There are several posts on my other blog – The Language Fix – on making language therapy objective, but because they’re scattered and hard to find, I’m combining the information into a page that can be accessed from the top menu.
Objective Language Therapy is an attempt to shift subjective, scattered approaches into an approach that can be used to know where language impaired kids are at and where they need to go. Instead of statements like, “He’s doing better with making sentences,” Objective Language Therapy encourages objective statements like, “His use of age appropriate prepositions in sentences has increased from 20% to 90%.” or “He requires minimal cues to produce sentences with basic prepositions, an improvement from last year when he required extensive cueing.”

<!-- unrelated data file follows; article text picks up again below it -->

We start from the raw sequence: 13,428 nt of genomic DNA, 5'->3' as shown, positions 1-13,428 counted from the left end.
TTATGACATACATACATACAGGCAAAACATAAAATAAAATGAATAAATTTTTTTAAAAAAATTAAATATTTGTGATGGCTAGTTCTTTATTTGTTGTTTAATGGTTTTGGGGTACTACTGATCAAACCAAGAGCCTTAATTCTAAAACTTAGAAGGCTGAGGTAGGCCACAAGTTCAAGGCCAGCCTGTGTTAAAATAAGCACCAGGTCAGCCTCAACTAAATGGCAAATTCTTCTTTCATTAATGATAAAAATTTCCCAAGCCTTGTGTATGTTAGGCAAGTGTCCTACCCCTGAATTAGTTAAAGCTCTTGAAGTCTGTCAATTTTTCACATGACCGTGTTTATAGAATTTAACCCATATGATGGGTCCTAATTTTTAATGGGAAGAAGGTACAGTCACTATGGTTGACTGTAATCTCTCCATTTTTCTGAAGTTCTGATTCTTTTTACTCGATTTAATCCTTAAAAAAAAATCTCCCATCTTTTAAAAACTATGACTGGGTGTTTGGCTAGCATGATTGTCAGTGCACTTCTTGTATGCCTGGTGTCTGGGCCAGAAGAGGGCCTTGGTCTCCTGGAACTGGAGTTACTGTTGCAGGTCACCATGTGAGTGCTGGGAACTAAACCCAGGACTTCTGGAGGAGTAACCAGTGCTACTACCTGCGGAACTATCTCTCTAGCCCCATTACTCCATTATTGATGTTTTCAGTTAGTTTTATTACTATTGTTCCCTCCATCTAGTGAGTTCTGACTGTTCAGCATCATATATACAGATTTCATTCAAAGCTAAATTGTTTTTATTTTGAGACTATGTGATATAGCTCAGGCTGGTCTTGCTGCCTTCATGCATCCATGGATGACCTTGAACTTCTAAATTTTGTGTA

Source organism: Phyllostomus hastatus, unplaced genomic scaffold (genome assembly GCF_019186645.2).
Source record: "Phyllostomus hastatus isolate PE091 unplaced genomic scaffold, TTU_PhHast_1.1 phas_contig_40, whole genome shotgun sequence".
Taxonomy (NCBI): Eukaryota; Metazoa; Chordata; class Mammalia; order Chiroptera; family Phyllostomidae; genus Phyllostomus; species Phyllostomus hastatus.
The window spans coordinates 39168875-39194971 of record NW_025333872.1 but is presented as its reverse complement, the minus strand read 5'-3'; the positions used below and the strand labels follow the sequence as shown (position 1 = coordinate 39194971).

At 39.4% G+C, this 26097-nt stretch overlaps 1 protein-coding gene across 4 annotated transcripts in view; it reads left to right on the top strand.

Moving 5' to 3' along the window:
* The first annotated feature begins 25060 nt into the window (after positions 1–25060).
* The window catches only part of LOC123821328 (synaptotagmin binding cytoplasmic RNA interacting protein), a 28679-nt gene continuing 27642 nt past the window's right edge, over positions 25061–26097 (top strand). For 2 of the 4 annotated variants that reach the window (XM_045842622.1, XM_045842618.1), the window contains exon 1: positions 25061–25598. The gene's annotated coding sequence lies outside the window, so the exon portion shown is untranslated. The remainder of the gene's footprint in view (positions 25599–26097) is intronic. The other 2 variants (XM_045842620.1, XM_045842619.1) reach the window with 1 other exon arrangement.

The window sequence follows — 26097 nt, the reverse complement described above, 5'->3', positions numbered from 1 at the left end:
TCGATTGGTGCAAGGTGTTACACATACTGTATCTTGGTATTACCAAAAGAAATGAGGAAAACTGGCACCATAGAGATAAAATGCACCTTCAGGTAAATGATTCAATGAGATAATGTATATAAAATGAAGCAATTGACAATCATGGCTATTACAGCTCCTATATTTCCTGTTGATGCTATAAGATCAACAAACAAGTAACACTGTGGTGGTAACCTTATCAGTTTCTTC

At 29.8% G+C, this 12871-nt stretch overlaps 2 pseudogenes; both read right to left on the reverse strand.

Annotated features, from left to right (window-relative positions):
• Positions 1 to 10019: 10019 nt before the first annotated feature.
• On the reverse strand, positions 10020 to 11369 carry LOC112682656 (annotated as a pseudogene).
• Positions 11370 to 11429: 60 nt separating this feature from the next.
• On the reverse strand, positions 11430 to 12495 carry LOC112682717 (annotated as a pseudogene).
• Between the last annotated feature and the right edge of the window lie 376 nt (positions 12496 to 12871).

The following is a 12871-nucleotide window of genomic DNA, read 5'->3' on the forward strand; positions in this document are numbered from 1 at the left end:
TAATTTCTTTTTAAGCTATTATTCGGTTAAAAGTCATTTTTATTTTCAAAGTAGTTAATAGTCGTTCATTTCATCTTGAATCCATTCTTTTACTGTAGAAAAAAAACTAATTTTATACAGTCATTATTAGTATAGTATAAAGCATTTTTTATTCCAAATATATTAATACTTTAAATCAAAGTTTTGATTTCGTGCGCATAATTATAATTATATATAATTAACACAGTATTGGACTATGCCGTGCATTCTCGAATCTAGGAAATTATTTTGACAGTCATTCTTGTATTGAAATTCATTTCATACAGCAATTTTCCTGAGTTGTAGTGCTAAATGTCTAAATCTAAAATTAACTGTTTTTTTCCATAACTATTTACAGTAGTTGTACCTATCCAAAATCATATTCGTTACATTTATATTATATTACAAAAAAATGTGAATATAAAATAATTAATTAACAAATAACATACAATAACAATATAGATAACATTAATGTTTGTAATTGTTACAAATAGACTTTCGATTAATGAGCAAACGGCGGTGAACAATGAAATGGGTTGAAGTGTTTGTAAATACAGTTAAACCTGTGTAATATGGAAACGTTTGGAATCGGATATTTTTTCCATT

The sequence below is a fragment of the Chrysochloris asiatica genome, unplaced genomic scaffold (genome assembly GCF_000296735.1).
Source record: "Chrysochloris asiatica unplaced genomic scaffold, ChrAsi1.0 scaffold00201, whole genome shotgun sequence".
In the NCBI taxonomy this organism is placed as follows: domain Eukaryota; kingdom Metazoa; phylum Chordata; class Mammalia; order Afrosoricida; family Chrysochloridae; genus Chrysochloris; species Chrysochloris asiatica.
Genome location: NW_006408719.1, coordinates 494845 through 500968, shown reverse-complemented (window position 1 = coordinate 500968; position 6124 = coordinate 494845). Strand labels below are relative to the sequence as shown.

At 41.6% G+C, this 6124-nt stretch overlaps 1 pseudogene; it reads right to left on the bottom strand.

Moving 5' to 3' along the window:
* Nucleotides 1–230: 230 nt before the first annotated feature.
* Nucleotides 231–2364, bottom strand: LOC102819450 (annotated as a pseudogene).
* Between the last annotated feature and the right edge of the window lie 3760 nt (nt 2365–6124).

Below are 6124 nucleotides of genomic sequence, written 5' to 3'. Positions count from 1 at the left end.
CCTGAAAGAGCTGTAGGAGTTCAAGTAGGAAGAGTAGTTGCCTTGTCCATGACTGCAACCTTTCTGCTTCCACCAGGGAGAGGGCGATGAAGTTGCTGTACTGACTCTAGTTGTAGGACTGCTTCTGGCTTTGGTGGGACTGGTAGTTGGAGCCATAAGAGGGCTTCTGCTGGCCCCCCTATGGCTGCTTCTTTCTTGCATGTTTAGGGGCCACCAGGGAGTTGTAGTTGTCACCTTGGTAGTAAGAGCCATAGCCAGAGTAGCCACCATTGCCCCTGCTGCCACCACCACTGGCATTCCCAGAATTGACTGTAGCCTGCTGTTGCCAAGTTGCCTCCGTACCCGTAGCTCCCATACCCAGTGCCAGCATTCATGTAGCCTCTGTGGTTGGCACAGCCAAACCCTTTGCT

While the approach may be a little tricky to learn at first, it removes the guesswork so long a part of language therapy. It replaces the discomfort so many SLPs feel with language therapy with the knowledge that what we’re doing is really helping kids achieve their language goals, and when they’re not it tells us what exactly we need to change. Anybody who’s comfortable with articulation therapy will recognize several of the same concepts that make it so comfortable, with the tweaks needed to accommodate language’s unique complexity and variety. Objective Language Therapy transforms language therapy from an art to a science. Click here to learn more.